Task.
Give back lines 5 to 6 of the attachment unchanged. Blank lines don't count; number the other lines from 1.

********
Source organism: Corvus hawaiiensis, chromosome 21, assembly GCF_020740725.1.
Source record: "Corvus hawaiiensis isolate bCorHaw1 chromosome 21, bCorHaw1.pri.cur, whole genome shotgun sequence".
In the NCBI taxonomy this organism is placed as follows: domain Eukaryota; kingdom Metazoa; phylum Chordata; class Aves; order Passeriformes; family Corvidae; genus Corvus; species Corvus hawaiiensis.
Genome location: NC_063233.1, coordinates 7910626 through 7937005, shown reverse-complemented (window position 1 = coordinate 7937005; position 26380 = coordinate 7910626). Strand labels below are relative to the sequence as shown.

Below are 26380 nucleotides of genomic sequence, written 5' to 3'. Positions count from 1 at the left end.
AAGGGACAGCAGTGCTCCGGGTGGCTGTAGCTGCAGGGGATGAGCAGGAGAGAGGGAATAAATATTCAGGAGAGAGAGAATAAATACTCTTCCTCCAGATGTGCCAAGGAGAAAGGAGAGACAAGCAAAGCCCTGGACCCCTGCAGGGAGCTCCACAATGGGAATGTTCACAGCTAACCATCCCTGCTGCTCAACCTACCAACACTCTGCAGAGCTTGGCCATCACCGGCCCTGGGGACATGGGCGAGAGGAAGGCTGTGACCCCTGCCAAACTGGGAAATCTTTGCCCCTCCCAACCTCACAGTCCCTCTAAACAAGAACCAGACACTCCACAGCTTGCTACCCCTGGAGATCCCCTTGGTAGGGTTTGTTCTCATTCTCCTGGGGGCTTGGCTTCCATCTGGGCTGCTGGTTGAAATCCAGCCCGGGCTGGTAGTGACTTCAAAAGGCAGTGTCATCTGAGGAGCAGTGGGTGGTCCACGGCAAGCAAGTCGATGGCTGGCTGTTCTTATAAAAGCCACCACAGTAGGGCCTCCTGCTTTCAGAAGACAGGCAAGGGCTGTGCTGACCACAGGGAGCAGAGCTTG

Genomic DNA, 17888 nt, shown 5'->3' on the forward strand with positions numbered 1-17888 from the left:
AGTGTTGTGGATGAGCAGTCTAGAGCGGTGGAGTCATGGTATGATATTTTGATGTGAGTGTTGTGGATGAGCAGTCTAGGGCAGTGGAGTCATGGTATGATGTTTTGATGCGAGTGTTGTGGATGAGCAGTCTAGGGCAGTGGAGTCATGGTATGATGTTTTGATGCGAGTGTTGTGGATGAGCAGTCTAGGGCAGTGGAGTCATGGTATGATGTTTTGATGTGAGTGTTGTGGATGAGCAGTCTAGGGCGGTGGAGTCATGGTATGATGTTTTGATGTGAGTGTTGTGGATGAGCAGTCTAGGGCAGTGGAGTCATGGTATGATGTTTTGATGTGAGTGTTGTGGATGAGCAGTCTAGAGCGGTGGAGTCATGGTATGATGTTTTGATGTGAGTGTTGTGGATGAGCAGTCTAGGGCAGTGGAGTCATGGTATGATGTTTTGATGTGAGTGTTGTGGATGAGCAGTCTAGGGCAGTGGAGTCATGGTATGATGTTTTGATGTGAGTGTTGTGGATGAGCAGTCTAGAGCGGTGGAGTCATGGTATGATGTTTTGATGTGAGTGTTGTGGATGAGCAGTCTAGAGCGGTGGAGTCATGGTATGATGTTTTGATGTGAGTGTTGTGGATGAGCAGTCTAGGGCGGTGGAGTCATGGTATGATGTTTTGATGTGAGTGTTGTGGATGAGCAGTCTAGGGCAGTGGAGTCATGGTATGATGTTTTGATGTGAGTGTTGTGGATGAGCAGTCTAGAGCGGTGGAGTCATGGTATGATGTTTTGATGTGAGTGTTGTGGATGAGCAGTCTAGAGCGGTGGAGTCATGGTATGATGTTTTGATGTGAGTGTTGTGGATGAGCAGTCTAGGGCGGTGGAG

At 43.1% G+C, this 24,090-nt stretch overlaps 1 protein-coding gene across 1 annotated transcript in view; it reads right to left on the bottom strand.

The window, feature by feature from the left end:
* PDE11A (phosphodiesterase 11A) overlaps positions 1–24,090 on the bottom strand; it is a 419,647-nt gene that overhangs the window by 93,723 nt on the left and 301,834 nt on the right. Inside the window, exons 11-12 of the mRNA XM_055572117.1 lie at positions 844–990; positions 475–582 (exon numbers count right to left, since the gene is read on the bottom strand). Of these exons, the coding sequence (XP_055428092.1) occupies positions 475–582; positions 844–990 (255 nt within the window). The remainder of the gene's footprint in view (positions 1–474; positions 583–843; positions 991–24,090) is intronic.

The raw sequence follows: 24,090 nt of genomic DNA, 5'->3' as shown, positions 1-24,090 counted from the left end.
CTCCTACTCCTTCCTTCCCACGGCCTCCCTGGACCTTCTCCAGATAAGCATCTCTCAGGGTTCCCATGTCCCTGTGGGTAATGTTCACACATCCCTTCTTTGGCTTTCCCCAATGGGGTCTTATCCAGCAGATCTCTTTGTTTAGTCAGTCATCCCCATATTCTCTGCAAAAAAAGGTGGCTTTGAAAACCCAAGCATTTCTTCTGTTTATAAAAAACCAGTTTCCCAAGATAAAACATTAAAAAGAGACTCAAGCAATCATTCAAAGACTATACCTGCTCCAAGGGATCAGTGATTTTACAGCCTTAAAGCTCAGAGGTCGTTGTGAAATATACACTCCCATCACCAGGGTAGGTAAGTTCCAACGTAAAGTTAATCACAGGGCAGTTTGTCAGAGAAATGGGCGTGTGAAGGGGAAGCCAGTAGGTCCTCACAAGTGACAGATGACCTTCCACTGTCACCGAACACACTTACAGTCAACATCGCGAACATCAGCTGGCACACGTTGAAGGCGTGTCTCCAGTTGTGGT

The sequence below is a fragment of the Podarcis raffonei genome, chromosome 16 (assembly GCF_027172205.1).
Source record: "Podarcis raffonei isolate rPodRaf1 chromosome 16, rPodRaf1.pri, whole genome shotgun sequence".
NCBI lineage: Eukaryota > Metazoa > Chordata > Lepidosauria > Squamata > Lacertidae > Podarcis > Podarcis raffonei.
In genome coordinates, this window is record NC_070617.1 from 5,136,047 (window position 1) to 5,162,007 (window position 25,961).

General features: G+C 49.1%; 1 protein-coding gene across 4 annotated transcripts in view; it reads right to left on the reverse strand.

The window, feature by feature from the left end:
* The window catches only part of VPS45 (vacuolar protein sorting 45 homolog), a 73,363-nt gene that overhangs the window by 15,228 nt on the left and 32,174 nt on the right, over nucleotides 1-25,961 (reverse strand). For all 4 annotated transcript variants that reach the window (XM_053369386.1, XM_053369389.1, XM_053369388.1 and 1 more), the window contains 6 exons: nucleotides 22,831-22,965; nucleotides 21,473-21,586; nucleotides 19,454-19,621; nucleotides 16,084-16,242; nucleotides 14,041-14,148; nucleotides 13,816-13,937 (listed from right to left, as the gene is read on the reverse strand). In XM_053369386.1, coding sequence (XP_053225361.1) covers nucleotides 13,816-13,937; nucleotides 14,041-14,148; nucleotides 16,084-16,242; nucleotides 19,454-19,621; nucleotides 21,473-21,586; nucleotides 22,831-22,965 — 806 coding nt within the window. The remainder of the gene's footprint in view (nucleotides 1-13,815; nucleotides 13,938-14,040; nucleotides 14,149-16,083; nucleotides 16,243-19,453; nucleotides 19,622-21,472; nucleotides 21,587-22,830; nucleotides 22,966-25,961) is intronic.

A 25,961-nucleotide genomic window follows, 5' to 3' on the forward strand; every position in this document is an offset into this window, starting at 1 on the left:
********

Below are 26380 nucleotides of genomic sequence, written 5' to 3'. Positions count from 1 at the left end.
AAGGGACAGCAGTGCTCCGGGTGGCTGTAGCTGCAGGGGATGAGCAGGAGAGAGGGAATAAATATTCAGGAGAGAGAGAATAAATACTCTTCCTCCAGATGTGCCAAGGAGAAAGGAGAGACAAGCAAAGCCCTGGACCCCTGCAGGGAGCTCCACAATGGGAATGTTCACAGCTAACCATCCCTGCTGCTCAACCTACCAACACTCTGCAGAGCTTGGCCATCACCGGCCCTGGGGACATGGGCGAGAGGAAGGCTGTGACCCCTGCCAAACTGGGAAATCTTTGCCCCTCCCAACCTCACAGTCCCTCTAAACAAGAACCAGACACTCCACAGCTTGCTACCCCTGGAGATCCCCTTGGTAGGGTTTGTTCTCATTCTCCTGGGGGCTTGGCTTCCATCTGGGCTGCTGGTTGAAATCCAGCCCGGGCTGGTAGTGACTTCAAAAGGCAGTGTCATCTGAGGAGCAGTGGGTGGTCCACGGCAAGCAAGTCGATGGCTGGCTGTTCTTATAAAAGCCACCACAGTAGGGCCTCCTGCTTTCAGAAGACAGGCAAGGGCTGTGCTGACCACAGGGAGCAGAGCTTG